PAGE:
When you’ve been surrounded by narcissists all your life, naturally you assume everyone thinks like them. Judges you like them. Hey! It’s self-protection. But they don’t, you know.
Holocaust survivor, neurologist and psychiatrist Viktor Frankl is renowned for saying, “An abnormal reaction to an abnormal situation is normal behavior.”
Being constantly watched is abnormal. Being chronically judged for anything and everything is abnormal. Hell, narcissism is abnormal, hence the name of this blog: Narcissism Meets Normalcy.
Click here to read the full article on PsychCentral!
Helicopter parents seem to have a microscope turned on their child. Wait! Take a second look. That isn't a microscope they're holding. Well, I'll be danged! It's a mirror. They think they're seeing their child, when actually, they're seeing themselves!
My parents were both helicopter parents, and I think I know why.
You see, my father is a narcissist. That means he has no self-esteem. He compensates by confusing me with himself. He buoys his non-existent self-esteem by attaining higher and higher levels of excellence as a parent. My successes are his successes. Logically, it follows that my failures are his failures. With zero self-esteem to fall back on, he couldn't tolerate the pain and shame of any failure on my part.
Hence the helicoptering. To protect himself more than me. And it nearly ruined my life.
Click here for the "reverse engineering" of helicoptering parent to see how it ruins children's lives!
It was Mom who taught me the Granny Two-Step. She’d been polishing her dance steps since her birth. She had to…if she wanted to be loved and accepted by her mother.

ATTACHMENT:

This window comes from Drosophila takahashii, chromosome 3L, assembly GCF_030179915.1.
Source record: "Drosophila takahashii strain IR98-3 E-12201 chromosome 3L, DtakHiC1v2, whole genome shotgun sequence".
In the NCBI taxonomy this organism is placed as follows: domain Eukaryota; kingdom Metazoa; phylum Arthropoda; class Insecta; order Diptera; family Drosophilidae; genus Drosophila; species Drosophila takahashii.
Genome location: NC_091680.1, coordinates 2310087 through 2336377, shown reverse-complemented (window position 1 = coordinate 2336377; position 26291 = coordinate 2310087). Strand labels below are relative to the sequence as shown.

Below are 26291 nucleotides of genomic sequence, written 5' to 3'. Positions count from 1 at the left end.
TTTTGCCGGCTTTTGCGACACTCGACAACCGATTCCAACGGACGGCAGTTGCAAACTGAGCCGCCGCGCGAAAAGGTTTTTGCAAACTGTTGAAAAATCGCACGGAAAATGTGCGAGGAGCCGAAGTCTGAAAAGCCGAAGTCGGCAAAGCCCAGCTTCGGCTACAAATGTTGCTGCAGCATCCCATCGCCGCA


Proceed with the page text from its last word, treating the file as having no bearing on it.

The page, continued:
Disclaimer: The Granny Two-Step is predicated on lying, clairvoyance, being intimidated, greed and “to thine own self being untrue.” Dance at your own risk!
Want to learn it!? Okay, okay! You twisted my arm! Maestro? Music, if you please!
Up on your toes now. Step forward gracefully, one step at a time, threading your way gingerly through conversation with Grandma. Your clairvoyance at fever pitch. Your intuition trembling like a cat’s whisker, sensitive to the most subtle (but usually blatant) judgmentalism emanating from Grandma.
Ooops! Said the wrong thing! Hit a Grandma Land Mine (GLM)!
Quick! Take two-steps backwards, bowing from the waist, clumsily backtracking and trying to convincingly eating your words to get back into Grandma’s good graces. Her opinion of you is paramount. Authenticity be damned!
Now, up on your toes again. Take another step forward. Damn! Said the wrong thing again! Hit another GLM.
Two steps backwards, kissing Grandma’s ass.
And that, my dears, is how you dance the Granny Two-Step!
To read the whole article, click here! Believe me...it gets better!
Where did ego leave off and care begin? What was narcissism and what was paranoia? It all combined together in a swirling cesspool, holding me hostage, robbing me of life itself.
Mother’s horror at her baby’s brush with death, combined with Dad’s jealousy and seeing a paedophile around every corner. Dad’s constant concern over rape combined with Mother’s reciting Grandma’s cliche, “No good happens after night falls.” Meanwhile, Dad’s paranoia that his daughter would repeat the mistakes of his own lustful youth and his projection of his own teenage horniness onto her, led to a near-hostage situation from 1996-1998 and a raging case of Stockholm Syndrome. And all of it done under the auspices of God. (Poor God!)
I could go on, but you catch my drift.
Neither parent tried to bring balance to the other’s paranoia. Neither put themselves in their daughter’s shoes. No one considered that, come good or ill, her life was her own to live.
Read all about how narcissism leads to handicapping kids through helicopter parenting here!
Read More Here!
From relationships to toxic families, from current events to critical reviews, Lenora has a unique "take" on whatever's happening and shares it in her syndicated blog. Gritty. Real. Funny. Click here for bio.
If you are feeling suicidal, thinking about hurting yourself, or are concerned that someone you know may be in danger of hurting himself or herself, call the National Suicide Prevention Lifeline at 1-800-273-TALK (1-800-273-8255). It is available 24 hours a day, 7 days a week and is staffed by certified crisis response professionals.